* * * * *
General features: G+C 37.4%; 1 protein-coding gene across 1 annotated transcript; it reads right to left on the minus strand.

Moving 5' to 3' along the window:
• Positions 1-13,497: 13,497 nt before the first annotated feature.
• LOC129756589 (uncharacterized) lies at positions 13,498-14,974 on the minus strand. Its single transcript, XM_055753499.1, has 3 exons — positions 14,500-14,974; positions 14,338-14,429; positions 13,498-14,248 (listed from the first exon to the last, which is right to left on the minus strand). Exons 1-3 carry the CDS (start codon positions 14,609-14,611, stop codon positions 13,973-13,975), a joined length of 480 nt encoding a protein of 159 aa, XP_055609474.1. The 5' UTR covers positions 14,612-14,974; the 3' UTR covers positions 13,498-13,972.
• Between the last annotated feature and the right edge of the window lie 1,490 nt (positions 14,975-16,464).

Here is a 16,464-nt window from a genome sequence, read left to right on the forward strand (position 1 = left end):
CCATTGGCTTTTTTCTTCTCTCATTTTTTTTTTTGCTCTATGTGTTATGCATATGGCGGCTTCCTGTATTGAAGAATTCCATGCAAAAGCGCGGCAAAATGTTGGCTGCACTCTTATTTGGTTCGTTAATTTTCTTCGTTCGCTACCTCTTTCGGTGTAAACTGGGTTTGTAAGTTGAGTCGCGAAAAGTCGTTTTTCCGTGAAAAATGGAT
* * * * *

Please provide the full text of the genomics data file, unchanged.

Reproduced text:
General features: G+C 37.4%; 1 protein-coding gene across 1 annotated transcript; it reads right to left on the minus strand.

Moving 5' to 3' along the window:
• Positions 1-13,497: 13,497 nt before the first annotated feature.
• LOC129756589 (uncharacterized) lies at positions 13,498-14,974 on the minus strand. Its single transcript, XM_055753499.1, has 3 exons — positions 14,500-14,974; positions 14,338-14,429; positions 13,498-14,248 (listed from the first exon to the last, which is right to left on the minus strand). Exons 1-3 carry the CDS (start codon positions 14,609-14,611, stop codon positions 13,973-13,975), a joined length of 480 nt encoding a protein of 159 aa, XP_055609474.1. The 5' UTR covers positions 14,612-14,974; the 3' UTR covers positions 13,498-13,972.
• Between the last annotated feature and the right edge of the window lie 1,490 nt (positions 14,975-16,464).

Here is a 16,464-nt window from a genome sequence, read left to right on the forward strand (position 1 = left end):
CCATTGGCTTTTTTCTTCTCTCATTTTTTTTTTTGCTCTATGTGTTATGCATATGGCGGCTTCCTGTATTGAAGAATTCCATGCAAAAGCGCGGCAAAATGTTGGCTGCACTCTTATTTGGTTCGTTAATTTTCTTCGTTCGCTACCTCTTTCGGTGTAAACTGGGTTTGTAAGTTGAGTCGCGAAAAGTCGTTTTTCCGTGAAAAATGGAT